People’s personal style is just that – personal! Jewellery style can also differ from clothing preferences; what if your human wears minimalist clothes with statement jewellery? How do you know what to go for? Again, it’s best to go off what they already wear, perhaps adding an unusual flourish or different stone to what they usually choose to make the gift interesting as well as useful.

Some different styles of jewellery to consider are…

• Minimalist and modern – simple shapes, clean lines •

• Vintage (or vintage-inspired) •

• Dainty/delicate – small, elegant and subtle •

• Statement – large sizes, bold colours and shapes •

• Boho/natural – rough gemstones, curved shapes •

Colour

What colours do they wear in clothes or accessories? When you’re wading through the thousands of beautiful pieces on a site like Etsy or in a big jewellery store, colour can be a really useful starting point. If you’re refining by style, size, or something else, or you’re stumped on what colour they might like, there’s an easy solution: go for simple metal!

Hobbies and interests

A lovely way to give a personal jewellery gift is to search for jewellery that represents one of the recipient’s interests, something I discussed in a post a couple of months ago. This is where somewhere like Etsy is brilliant, because whatever niche thing your human is into, someone, somewhere will have made jewellery referencing it!

If in doubt, start small!

Etsy has tons of affordable, handmade and thoughtful designs available (including mine!), meaning that a heartfelt jewellery gift doesn’t have to be a bank-breaking gamble…

If you’re stumped for last minute gifts, I have a few last pieces ready to ship. For my lovely UK readers, tomorrow, Wednesday 20 December is my last recommended shipping date on standard 2nd class shipping, but I also offer upgrades to 1st class and guaranteed delivery, and I guarantee to ship within 24 hours for any ready-to-ship pieces. Available at the time of publishing are…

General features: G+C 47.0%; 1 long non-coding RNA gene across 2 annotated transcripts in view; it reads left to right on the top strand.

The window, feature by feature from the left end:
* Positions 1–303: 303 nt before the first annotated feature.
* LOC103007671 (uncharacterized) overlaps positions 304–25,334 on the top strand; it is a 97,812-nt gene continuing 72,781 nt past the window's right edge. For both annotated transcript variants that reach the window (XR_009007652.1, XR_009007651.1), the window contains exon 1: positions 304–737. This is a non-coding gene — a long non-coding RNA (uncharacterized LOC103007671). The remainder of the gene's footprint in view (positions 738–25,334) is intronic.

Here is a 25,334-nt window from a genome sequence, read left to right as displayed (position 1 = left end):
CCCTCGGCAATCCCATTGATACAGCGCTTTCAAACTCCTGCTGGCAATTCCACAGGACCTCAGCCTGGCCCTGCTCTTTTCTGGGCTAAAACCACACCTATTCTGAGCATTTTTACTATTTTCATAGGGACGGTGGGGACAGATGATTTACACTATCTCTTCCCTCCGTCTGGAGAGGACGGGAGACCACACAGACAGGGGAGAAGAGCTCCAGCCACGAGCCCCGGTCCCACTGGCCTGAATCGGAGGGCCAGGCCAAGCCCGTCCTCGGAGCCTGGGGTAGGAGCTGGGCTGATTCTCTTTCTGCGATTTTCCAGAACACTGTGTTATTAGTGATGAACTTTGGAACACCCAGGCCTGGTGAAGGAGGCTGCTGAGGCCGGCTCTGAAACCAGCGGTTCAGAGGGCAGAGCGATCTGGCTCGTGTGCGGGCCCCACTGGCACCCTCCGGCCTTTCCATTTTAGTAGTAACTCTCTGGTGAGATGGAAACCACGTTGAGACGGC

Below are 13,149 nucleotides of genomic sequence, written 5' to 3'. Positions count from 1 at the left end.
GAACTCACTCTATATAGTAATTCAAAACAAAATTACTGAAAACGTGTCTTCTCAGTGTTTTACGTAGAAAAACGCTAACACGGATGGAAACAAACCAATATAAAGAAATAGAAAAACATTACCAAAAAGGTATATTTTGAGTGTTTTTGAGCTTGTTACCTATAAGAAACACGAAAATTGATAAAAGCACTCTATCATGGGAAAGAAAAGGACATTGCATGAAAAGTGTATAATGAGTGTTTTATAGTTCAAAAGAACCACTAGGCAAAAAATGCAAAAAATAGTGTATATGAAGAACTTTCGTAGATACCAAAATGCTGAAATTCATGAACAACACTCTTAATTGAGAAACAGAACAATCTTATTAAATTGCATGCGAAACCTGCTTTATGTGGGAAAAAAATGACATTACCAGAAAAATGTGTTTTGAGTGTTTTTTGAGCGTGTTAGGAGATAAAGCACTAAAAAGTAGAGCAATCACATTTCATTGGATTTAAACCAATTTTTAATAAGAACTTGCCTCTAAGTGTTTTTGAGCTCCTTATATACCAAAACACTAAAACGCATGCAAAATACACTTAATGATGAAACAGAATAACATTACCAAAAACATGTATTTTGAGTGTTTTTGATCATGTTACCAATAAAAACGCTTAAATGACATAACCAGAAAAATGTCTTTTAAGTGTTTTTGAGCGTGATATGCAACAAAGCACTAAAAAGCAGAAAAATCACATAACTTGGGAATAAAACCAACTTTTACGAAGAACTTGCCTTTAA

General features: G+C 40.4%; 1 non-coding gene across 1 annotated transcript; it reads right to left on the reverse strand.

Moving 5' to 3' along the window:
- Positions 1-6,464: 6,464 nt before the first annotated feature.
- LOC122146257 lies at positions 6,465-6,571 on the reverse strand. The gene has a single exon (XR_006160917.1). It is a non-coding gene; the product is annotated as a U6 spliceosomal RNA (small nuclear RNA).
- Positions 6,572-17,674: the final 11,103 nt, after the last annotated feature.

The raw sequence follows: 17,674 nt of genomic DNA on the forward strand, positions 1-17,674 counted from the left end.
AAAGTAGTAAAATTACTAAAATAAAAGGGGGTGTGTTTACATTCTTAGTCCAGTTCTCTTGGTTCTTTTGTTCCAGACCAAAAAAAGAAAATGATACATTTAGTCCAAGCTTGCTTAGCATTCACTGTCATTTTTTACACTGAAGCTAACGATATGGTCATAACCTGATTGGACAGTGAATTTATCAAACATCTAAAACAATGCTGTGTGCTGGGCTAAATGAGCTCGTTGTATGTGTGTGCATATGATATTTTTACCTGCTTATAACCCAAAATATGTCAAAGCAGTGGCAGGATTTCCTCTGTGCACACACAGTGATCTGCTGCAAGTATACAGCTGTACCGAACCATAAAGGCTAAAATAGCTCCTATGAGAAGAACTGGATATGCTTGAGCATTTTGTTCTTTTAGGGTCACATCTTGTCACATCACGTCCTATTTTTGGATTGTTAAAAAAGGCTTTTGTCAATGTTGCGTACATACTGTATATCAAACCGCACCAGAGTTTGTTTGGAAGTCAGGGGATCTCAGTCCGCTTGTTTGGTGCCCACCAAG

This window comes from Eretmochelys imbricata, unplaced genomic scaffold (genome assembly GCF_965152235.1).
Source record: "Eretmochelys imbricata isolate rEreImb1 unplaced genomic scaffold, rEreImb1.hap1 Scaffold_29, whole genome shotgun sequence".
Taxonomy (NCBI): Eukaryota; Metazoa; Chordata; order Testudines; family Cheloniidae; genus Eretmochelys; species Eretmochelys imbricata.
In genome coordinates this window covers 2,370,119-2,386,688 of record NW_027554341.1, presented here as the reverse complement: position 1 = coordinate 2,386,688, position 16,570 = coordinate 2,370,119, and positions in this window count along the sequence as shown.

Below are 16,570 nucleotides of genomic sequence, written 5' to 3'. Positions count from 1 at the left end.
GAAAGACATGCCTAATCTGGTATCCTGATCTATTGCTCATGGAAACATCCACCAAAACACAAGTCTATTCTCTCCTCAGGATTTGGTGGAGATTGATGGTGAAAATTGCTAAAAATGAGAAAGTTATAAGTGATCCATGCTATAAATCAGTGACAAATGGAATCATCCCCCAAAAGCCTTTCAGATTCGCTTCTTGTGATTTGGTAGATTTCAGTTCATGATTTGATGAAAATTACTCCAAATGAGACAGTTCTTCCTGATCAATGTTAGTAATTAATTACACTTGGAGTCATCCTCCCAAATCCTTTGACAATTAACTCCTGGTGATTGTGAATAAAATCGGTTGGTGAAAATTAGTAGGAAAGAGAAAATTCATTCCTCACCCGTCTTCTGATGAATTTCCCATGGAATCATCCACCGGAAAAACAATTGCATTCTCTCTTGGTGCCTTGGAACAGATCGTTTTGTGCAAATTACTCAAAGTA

And for all my overseas friends, you can always get ahead of Valentine’s Day planning, or just treat yourself!

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Crafting for Crazy People

As you may or may not know, today is World Mental Health Day. It’s a day that is quite close to my heart and indeed my brain, because (as I may have mentioned once or twice) I have several mental health conditions. Or, as my husband so sweetly puts it, I’m ‘batshit cray’… He also started referring to me as a ‘bipolar bear’ after he bought me a fluffy dressing gown for Christmas. I guess I can sort of see his point:

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Anyway, since it’s the Day of Cray™, I’ve compiled 5 reasons crafting is so good for your mental health (in general and as a tool for managing mental illness). Some are backed up by science, some are my own personal experience, and obviously none of them are actual medical advice because I’m not a qualified doctor (go see your therapists, kids).

I’m also not saying any of this is a substitute for some combination of meds/talking therapy/however else you want to deal with your shit. This is not a ‘have you tried yoga?’, ‘just eat more vegetables’, ‘have you tried just thinking positively?’ scenario, don’t worry. It’s just one tiny, crazy human’s point of view, ok?

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5 reasons crafting is good for your mental health:

1) Sense of achievement

When your mental health is bad, it can feel like you’re going nowhere/doing nothing/a terrible and useless human/etc. Craft projects let you physically make something yourself – there’s no refuting that achievement, even if your brain is determined to tell you you’re a worthless turdbasket – the evidence is right there in front of you.

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A rare finished piece – embroidery map of where I grew up. Took many hours; have yet to iron/frame/do anything with it…

2) Distraction

From distracting yourself from destructive urges/habits to breaking the monotony of lying on your sofa for a solid week unable to go to work, craft projects have the potential to break through the mental mist in a fairly unique way. More interesting than household chores and requiring less mental input than reading, they provide a diversion that’s fun and (at least nominally) practical. Hard to beat, imho.

3) Doing something nice for others

I find a lot of my craft projects end up as presents for other people, because I can’t really justify making more clutter (aka The Goblin’s nemesis) for myself. Making something for somebody else gives you the double whammy of having achieved something and done something nice for someone you care about. Win-win.